The advisory is positive for BTG manufacturers in two respects. Firstly, CEA has extended the advisory dated 2nd February 2010 for a further period of three years to October 2018 from October 2015. The earlier advisory had asked the BTG procurers (central and state power generating entities) to incorporate the condition of setting up of phased indigenous manufacturing facilities in the bids to be invited for supercritical projects by them. It is interesting to note that, the advisory is only applicable to the central and state utilities and is only an advisory which cannot be enforced upon the procurers. However, India Ratings notes that most central and state utilities tend to fall in line with the CEA advisory. The private sector is free to choose from the BTG supplier. India Ratings believes that the private sector participation will remain muted since they have been hit the most on account of muted demand and lack of power purchase agreements, thus leading to the declining PLFs of 56.3% from 83.9% over 9mFY17- FY10 (Figure 1). Therefore at a time when bulk of the fresh capacity orders will come from the central and state utilities, such an extension in the timelines is positive for BTG manufacturers.
Secondly, CEA has also advised that in the event a BTG manufacturer meets three conditions then there will be no need to furnish a DJU. India Ratings believes that these conditions will be fulfilled by BHEL and hence in its future orders, it will not need to furnish DJU which is likely to increase its gross margins. The three conditions that need to be fulfilled are i) eight supercritical boilers manufactured/supplied in India by the company have achieved commercial operation ii) four such boilers should have achieved commercial operation for a duration of at-least one year and iii) performance guarantee tests have been successfully completed by any two boilers. Under the DJU clause, the domestic manufacturer has to furnish a guarantee from one of the collaborators, a large international technology company such as Siemens AG/Alstom. In order to provide guarantees, collaborators have been taking a higher share of the orders, thus impacting the gross margins of BTG manufacturers. As of October 2016, BHEL commissioned 12 sets of supercritical boilers and 10 sets of supercritical turbine generators. BHELs gross margins which have been historically stable or rising, due to BHELs indigenization efforts had declined in 9MFY16 to 37.7% and further to 36.6% during 9MFY17 (Figure 2), on account of the higher share of contracts executed under DJU clause, as the order book shifted towards supercritical projects. The order book of BHEL now has supercritical set contracts with DJU clauses, thus the gross margin expansion in India Ratings opinion is some time away. The execution of the new projects without DJU clause, will begin to reflect in the gross margins only once BHEL wins new projects.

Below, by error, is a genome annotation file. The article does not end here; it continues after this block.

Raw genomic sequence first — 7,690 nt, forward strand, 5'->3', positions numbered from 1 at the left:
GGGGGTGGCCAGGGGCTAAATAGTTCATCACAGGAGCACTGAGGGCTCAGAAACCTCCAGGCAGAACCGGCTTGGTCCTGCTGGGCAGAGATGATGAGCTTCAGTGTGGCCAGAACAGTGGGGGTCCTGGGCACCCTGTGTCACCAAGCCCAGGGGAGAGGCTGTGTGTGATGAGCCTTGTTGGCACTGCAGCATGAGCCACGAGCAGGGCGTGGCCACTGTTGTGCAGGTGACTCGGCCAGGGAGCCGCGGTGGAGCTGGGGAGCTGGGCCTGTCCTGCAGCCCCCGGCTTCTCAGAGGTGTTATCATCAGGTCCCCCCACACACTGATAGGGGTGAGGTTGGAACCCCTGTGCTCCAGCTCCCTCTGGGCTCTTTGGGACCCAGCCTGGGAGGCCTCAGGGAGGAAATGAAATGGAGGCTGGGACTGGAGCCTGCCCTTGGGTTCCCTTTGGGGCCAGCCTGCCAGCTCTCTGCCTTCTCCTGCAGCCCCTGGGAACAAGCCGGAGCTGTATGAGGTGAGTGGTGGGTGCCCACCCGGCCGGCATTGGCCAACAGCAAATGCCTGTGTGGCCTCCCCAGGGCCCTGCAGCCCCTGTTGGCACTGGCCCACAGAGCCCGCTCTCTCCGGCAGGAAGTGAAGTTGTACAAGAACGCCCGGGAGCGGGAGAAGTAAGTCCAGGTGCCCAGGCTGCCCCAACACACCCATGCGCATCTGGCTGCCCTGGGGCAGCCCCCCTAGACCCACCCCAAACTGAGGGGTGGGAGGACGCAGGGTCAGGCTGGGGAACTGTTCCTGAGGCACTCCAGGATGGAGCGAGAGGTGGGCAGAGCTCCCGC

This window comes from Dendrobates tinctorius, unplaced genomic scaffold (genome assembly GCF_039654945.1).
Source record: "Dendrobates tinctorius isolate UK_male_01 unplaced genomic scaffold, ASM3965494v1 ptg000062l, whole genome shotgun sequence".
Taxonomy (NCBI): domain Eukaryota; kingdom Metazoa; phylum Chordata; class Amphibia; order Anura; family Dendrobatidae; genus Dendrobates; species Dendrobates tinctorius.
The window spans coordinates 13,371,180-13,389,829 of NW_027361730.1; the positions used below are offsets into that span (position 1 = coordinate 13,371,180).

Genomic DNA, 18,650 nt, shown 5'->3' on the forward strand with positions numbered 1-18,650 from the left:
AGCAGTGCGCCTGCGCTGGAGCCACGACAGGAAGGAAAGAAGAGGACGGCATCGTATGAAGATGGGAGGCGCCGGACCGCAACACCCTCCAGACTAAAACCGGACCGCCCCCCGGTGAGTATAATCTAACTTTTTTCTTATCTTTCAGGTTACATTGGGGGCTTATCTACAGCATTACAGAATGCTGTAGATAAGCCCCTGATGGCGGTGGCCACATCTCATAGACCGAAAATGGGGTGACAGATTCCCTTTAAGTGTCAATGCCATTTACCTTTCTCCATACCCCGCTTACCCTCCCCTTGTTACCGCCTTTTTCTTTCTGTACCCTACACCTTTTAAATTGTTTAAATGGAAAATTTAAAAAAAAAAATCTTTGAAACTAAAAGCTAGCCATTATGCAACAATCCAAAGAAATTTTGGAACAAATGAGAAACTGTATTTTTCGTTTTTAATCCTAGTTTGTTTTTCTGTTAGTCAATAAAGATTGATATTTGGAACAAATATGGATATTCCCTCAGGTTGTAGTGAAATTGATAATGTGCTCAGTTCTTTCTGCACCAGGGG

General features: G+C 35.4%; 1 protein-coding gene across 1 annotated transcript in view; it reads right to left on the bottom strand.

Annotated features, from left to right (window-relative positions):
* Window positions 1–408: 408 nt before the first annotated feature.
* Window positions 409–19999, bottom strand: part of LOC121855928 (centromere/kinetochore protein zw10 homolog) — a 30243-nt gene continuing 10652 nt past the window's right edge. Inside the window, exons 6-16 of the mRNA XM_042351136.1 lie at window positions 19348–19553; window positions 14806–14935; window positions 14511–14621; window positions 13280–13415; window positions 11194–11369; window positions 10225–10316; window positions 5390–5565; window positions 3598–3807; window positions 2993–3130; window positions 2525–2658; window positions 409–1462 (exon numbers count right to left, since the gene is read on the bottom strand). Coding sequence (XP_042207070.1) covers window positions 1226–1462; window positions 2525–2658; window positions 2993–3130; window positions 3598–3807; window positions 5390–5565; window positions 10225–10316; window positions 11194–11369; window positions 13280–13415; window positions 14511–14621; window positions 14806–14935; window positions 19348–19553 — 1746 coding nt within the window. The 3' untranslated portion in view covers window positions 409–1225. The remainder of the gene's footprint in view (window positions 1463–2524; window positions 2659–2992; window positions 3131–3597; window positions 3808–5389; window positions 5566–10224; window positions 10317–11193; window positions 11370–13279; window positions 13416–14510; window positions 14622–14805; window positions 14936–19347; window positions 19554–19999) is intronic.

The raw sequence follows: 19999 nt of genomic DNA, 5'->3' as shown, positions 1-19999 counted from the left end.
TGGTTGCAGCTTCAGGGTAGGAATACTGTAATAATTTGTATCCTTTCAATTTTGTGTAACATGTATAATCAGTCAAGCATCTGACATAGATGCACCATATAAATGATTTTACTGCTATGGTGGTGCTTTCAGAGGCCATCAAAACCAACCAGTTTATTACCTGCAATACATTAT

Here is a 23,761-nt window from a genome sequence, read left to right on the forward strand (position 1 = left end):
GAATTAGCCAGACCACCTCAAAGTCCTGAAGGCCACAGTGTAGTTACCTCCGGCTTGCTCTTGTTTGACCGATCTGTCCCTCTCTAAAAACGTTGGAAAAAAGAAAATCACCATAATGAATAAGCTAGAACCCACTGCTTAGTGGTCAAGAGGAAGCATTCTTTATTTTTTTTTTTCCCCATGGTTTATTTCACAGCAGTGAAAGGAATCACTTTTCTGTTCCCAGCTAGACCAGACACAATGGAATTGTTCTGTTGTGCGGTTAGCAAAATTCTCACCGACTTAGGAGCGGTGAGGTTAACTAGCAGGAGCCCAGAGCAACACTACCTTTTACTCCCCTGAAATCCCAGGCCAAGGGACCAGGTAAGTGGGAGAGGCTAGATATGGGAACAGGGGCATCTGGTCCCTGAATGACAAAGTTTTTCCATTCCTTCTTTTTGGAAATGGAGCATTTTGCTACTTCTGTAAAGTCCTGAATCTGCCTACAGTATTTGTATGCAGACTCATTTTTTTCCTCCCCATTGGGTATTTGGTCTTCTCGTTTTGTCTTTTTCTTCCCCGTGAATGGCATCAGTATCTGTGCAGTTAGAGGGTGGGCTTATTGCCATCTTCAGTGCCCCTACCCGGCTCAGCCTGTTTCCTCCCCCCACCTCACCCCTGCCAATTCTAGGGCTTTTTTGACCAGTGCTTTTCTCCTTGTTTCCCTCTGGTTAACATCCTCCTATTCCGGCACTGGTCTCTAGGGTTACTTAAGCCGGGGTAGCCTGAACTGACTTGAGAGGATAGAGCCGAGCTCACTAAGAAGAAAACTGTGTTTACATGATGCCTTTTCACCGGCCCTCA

India Ratings notes, that through this advisory, BHELs gross margins in future projects can expand, however, the overhang of slow moving order book, high employee cost, lower ordering activity given the subdued PLFs, limited participation from the private sector and stretched working capital cycle will continue to weigh on the overall financial profile of the company.
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IT spending by banking and securities firms in India will reach $8.9 billion dollars in 2017, an increase of 9.7 percent from 2016, according to Gartner, Inc. This forecast provides total enterprise IT spending for internal spending and spending data on data center systems, devices, software, IT services and telecom services.